Negative testing is often required before travelling, and some airports also have fast-testing facilities to ensure that testing requirements are met. Temperature checks are being widely used to check for any coronavirus symptoms in travellers.

Airports are making a big effort to reduce the amount of unnecessary contact people have with each other – this includes making it easier to socially distance and managing high-traffic areas, like baggage claim.

A contactless experience is going to be a big part of travelling moving forward as well, and this is already starting to take shape as many airports look to reduce the amount of areas that many people need to touch to make their spaces more Covid-safe.

During your flight, measures are also being taken to keep all passengers safe. This means that there’s no queuing for the toilets and in-flight meals might be reduced to minimise contact.

Finally, once you arrive, you’ll need to be aware of the rules and regulations of your destination. These change all the time so it’s important to keep an eye on the latest guidelines for wherever you’re going.

Vaccines

The rollout of various vaccines is providing hope for those looking to travel once again. The UK is currently vaccinating the population, starting with priority groups, and has given over 15 million people their first dose.

Most of Europe, and in fact a lot of the world, have similar vaccination efforts ongoing that offer a glimmer of hope on the horizon for international travel post-coronavirus.

We all recognise that vaccines are not necessarily a silver bullet, and travel at pre-coronavirus levels is unlikely to be seen in 2021, but it does open the doors for holidaymakers to get away this year.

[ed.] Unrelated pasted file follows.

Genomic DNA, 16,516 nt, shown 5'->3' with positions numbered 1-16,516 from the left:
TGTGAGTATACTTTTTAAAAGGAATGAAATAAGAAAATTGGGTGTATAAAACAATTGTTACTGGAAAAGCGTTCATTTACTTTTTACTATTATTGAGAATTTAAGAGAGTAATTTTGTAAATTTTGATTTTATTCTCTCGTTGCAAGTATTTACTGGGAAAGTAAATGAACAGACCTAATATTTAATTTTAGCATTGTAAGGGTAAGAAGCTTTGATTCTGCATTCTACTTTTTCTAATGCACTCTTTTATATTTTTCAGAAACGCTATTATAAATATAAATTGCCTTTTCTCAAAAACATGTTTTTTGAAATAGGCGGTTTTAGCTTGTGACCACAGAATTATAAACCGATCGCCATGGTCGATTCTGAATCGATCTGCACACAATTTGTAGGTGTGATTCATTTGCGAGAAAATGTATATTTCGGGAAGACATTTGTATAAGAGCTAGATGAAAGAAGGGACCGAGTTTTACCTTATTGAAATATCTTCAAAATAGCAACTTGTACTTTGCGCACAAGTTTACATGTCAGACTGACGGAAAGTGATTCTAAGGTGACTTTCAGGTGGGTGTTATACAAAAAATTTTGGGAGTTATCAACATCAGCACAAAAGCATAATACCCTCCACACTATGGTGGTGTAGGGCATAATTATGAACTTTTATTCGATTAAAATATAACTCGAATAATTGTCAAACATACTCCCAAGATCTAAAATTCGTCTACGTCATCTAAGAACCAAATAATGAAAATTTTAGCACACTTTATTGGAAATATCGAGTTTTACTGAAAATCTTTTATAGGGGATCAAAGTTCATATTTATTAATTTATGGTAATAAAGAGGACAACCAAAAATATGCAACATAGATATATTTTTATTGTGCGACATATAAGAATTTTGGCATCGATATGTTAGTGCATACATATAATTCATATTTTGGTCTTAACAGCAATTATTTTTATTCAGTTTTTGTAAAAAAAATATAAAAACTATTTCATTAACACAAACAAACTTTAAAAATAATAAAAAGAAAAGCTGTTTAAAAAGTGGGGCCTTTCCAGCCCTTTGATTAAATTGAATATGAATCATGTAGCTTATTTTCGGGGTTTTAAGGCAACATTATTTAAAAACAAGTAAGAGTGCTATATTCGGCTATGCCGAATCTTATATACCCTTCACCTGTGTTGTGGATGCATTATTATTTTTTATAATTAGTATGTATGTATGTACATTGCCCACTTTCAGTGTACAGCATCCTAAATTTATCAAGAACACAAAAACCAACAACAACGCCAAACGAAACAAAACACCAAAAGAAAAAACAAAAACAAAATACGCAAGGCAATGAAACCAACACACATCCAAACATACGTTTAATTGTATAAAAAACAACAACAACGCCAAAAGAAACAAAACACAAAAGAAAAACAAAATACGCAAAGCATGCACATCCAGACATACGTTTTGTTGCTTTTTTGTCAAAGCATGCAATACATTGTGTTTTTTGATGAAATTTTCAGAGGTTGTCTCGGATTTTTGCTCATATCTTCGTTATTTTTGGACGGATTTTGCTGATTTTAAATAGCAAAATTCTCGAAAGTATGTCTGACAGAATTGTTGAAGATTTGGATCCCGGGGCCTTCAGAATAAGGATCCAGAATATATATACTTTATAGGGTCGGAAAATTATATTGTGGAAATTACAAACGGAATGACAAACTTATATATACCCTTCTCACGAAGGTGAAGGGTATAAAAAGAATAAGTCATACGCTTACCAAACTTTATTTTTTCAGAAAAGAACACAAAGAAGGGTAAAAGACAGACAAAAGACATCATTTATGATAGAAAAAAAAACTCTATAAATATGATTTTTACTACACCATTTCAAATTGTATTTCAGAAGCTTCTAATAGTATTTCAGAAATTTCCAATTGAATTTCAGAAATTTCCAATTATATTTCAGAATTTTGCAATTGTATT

One of the potential avenues for this to become a reality is through ‘vaccine passports’. The idea is to allow people who’ve been vaccinated to move more freely from country to country, and is being explored in Europe at the moment.

It’s still early stages and there are some objections to the idea, but it shows that governments are looking into how people can get back travelling again.

Travel trends for 2021

With factors such as the vaccines, among others, travel confidence is growing in holidaymakers for 2021 – especially those expected to be vaccinated sooner.

Coronavirus is still going to have an impact on travel in 2021 as destinations and activities will depend largely upon the status of the pandemic in different countries.

Travel corridors that have been used in the UK, although currently suspended indefinitely, are likely to be a big factor of where you can go on holiday if the government decides to reintroduce them this year.

For these reasons, people are looking outside of their usual parameters for their holidays this year.

Staycations look to be booming in the UK this year, as holidaymakers look to avoid the changes in international travel and the potential quarantine they might face. Being a bit closer to home can give us the security to enjoy our trip and take a bit of the pressure off.

Everywhere’s going to be affected by coronavirus, that’s a given. The key is to plan properly and choose where you go carefully.

Nobody really wants to be checking the news to see if they’ll be able to get home, so picking quieter, rural locations a bit off the beaten track might be a good way to ease extra stress.